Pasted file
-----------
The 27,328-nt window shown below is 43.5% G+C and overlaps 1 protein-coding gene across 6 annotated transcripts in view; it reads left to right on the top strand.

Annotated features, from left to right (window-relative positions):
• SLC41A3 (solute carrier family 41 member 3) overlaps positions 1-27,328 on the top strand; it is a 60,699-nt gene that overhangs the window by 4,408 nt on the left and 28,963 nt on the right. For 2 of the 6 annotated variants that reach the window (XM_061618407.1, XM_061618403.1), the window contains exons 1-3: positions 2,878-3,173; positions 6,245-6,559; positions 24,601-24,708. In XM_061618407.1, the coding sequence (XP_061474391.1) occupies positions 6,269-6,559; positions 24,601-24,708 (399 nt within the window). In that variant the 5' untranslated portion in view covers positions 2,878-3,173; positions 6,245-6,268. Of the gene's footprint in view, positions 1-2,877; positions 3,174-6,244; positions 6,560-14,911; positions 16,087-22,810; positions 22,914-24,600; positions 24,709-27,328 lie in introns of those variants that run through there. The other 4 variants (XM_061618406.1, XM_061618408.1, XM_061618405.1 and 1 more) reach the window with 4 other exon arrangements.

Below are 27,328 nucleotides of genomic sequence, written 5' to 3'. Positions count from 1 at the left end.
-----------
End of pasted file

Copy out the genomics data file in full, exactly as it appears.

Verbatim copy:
The 27,328-nt window shown below is 43.5% G+C and overlaps 1 protein-coding gene across 6 annotated transcripts in view; it reads left to right on the top strand.

Annotated features, from left to right (window-relative positions):
• SLC41A3 (solute carrier family 41 member 3) overlaps positions 1-27,328 on the top strand; it is a 60,699-nt gene that overhangs the window by 4,408 nt on the left and 28,963 nt on the right. For 2 of the 6 annotated variants that reach the window (XM_061618407.1, XM_061618403.1), the window contains exons 1-3: positions 2,878-3,173; positions 6,245-6,559; positions 24,601-24,708. In XM_061618407.1, the coding sequence (XP_061474391.1) occupies positions 6,269-6,559; positions 24,601-24,708 (399 nt within the window). In that variant the 5' untranslated portion in view covers positions 2,878-3,173; positions 6,245-6,268. Of the gene's footprint in view, positions 1-2,877; positions 3,174-6,244; positions 6,560-14,911; positions 16,087-22,810; positions 22,914-24,600; positions 24,709-27,328 lie in introns of those variants that run through there. The other 4 variants (XM_061618406.1, XM_061618408.1, XM_061618405.1 and 1 more) reach the window with 4 other exon arrangements.

Below are 27,328 nucleotides of genomic sequence, written 5' to 3'. Positions count from 1 at the left end.